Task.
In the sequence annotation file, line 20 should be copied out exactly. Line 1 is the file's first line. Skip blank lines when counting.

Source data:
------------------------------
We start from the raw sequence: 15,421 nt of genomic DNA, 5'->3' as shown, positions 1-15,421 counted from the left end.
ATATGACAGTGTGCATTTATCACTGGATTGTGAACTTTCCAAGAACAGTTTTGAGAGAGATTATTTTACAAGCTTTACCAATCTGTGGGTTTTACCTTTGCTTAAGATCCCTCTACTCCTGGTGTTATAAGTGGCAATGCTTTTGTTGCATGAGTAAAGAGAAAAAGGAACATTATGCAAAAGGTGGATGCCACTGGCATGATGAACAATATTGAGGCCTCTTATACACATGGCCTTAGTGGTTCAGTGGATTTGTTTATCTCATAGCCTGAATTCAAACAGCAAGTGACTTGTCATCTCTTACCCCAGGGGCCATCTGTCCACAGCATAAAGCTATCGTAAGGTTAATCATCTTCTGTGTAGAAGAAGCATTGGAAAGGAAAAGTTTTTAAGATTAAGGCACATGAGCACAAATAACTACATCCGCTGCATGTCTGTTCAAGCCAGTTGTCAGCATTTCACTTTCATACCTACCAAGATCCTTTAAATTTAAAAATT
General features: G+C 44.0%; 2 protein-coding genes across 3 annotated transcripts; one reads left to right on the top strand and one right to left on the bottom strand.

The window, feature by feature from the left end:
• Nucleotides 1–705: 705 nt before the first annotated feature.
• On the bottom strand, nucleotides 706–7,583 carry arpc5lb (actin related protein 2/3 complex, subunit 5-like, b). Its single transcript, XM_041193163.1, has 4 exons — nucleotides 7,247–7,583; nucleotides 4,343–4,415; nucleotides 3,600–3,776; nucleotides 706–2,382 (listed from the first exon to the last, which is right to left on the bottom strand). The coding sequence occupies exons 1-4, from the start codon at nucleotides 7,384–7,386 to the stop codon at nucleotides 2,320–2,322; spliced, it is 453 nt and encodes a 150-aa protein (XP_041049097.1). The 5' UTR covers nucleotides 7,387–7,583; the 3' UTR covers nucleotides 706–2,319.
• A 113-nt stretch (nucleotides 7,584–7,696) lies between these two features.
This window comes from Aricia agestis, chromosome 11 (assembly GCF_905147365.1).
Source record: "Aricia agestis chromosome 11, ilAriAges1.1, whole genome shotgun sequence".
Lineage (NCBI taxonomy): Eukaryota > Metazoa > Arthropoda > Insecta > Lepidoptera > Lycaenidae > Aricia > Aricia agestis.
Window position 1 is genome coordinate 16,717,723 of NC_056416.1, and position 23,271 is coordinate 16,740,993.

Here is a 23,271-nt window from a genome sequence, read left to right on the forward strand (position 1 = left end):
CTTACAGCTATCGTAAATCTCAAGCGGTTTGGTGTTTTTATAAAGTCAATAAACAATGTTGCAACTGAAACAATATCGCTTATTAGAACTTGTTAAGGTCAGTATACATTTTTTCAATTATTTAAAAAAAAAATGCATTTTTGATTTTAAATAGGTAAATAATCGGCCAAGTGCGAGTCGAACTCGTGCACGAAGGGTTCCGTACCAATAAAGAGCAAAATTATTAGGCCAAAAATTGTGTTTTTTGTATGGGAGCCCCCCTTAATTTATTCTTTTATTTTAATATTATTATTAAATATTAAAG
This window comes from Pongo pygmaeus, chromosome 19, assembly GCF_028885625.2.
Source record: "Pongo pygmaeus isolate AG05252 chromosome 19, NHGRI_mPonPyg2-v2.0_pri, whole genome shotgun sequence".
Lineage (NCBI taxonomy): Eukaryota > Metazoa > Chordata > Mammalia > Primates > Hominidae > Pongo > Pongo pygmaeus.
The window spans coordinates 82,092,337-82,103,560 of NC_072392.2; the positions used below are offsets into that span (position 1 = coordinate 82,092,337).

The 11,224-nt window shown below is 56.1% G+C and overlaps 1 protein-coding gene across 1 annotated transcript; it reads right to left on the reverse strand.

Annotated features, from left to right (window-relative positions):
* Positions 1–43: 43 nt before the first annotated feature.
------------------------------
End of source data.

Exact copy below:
* Positions 1–43: 43 nt before the first annotated feature.